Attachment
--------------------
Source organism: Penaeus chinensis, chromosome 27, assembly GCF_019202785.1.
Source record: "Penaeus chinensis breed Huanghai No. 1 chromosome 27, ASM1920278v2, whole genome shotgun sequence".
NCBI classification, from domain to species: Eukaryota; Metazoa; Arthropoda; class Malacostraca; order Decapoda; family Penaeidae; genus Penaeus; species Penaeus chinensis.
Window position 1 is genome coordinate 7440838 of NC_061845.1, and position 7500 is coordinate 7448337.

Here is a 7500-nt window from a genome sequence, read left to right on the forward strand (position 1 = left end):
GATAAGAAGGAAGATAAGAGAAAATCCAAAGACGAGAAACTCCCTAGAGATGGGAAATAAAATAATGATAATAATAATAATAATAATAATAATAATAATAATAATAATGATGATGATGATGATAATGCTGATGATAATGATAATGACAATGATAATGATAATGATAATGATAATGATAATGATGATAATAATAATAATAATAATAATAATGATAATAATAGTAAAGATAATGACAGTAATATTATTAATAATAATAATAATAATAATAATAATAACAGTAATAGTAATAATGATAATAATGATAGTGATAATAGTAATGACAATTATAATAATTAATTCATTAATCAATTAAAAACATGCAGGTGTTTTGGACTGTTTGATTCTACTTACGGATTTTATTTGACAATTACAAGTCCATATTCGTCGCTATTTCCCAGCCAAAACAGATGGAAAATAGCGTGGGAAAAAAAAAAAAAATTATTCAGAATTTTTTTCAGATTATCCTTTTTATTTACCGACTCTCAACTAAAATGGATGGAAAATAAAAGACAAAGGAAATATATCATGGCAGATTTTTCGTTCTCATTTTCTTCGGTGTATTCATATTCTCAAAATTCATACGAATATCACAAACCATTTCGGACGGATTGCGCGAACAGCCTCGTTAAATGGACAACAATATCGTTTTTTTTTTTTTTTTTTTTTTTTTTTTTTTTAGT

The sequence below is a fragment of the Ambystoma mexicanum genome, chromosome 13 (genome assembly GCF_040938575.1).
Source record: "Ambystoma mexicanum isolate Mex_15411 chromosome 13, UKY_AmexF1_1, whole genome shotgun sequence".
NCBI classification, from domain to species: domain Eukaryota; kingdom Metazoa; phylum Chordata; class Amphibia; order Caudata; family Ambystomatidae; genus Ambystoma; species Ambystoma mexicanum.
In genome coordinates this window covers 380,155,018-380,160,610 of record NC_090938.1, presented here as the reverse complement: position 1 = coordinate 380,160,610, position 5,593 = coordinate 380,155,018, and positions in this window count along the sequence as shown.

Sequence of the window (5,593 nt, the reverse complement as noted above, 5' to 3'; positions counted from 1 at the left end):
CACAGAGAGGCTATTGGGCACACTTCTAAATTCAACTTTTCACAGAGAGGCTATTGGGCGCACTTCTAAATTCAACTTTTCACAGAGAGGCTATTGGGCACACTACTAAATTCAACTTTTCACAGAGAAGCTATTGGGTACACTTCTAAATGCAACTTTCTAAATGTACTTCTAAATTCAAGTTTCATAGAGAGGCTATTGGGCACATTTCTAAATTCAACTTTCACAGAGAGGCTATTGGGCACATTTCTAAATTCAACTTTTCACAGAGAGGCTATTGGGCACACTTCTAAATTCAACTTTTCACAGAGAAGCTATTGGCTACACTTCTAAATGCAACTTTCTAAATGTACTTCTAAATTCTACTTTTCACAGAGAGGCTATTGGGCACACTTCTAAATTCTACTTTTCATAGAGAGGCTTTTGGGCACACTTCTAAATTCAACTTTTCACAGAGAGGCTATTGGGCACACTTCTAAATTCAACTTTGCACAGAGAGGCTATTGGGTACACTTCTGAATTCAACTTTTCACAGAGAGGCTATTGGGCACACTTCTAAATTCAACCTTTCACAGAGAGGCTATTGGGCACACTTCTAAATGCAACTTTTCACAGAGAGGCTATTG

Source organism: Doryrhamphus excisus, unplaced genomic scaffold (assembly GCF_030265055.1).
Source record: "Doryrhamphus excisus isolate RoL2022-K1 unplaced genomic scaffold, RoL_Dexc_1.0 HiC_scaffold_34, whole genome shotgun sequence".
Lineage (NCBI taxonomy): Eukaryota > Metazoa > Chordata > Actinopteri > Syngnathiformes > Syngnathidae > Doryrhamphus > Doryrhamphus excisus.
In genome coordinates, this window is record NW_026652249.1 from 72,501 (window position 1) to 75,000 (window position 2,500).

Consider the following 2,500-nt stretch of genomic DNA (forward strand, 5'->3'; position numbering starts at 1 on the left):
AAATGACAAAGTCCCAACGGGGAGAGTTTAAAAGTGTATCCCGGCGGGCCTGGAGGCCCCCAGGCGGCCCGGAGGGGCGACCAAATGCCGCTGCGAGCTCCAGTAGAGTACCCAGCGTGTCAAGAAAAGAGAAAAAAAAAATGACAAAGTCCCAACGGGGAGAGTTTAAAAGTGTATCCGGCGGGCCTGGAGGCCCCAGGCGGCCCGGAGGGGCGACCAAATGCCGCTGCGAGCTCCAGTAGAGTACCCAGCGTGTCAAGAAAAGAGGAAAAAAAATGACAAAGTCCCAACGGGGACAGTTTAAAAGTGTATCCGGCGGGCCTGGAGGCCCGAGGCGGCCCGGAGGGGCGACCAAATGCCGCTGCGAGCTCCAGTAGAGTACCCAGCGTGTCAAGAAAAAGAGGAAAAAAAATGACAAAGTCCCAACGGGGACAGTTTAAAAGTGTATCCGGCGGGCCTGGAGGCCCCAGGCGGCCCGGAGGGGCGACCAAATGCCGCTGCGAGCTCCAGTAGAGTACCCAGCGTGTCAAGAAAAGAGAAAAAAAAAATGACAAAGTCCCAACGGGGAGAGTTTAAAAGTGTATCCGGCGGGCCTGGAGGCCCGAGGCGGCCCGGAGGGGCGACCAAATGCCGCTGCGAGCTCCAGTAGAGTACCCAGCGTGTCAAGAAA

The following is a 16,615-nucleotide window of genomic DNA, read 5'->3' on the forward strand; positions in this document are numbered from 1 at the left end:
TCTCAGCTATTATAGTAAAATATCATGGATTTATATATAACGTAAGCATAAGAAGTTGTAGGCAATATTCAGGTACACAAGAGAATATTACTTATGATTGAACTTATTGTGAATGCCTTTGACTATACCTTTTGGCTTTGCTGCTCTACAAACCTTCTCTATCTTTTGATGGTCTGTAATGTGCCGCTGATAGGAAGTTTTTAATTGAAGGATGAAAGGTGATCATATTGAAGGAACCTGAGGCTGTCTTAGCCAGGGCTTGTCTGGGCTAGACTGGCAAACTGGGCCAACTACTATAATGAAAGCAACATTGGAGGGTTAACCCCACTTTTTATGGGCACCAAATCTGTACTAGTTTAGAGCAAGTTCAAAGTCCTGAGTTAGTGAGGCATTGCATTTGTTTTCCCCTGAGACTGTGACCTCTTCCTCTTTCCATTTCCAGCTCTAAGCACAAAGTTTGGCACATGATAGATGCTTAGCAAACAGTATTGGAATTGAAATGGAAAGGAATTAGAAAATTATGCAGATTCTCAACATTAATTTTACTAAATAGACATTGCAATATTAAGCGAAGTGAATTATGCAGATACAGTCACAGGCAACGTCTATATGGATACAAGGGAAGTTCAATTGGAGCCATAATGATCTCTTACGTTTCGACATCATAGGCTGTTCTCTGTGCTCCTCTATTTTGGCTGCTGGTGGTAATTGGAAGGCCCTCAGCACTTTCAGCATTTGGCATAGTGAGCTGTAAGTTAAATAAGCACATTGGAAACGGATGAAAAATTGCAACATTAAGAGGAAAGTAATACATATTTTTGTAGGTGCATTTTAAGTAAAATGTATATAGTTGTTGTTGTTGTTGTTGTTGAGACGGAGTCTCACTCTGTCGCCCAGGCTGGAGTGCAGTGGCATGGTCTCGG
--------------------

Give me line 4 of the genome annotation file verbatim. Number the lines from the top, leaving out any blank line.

Window position 1 is genome coordinate 7440838 of NC_061845.1, and position 7500 is coordinate 7448337.